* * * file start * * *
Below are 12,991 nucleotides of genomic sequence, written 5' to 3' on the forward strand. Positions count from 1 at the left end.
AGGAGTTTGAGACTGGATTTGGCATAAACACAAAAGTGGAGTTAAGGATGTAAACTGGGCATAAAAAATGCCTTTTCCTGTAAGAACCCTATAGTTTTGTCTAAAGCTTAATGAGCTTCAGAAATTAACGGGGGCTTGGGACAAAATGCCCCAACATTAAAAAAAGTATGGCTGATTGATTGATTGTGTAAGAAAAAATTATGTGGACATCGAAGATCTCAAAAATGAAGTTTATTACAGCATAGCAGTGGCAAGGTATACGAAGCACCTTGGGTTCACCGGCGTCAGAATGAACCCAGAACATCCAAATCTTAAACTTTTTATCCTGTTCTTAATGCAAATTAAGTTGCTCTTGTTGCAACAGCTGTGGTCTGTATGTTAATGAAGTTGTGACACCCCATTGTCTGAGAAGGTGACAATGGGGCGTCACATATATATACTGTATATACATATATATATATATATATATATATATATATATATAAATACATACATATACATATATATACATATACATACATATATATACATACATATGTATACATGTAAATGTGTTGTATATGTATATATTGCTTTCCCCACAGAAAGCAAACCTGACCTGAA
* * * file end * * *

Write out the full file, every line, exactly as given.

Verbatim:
Below are 12,991 nucleotides of genomic sequence, written 5' to 3' on the forward strand. Positions count from 1 at the left end.
AGGAGTTTGAGACTGGATTTGGCATAAACACAAAAGTGGAGTTAAGGATGTAAACTGGGCATAAAAAATGCCTTTTCCTGTAAGAACCCTATAGTTTTGTCTAAAGCTTAATGAGCTTCAGAAATTAACGGGGGCTTGGGACAAAATGCCCCAACATTAAAAAAAGTATGGCTGATTGATTGATTGTGTAAGAAAAAATTATGTGGACATCGAAGATCTCAAAAATGAAGTTTATTACAGCATAGCAGTGGCAAGGTATACGAAGCACCTTGGGTTCACCGGCGTCAGAATGAACCCAGAACATCCAAATCTTAAACTTTTTATCCTGTTCTTAATGCAAATTAAGTTGCTCTTGTTGCAACAGCTGTGGTCTGTATGTTAATGAAGTTGTGACACCCCATTGTCTGAGAAGGTGACAATGGGGCGTCACATATATATACTGTATATACATATATATATATATATATATATATATATATATATAAATACATACATATACATATATATACATATACATACATATATATACATACATATGTATACATGTAAATGTGTTGTATATGTATATATTGCTTTCCCCACAGAAAGCAAACCTGACCTGAA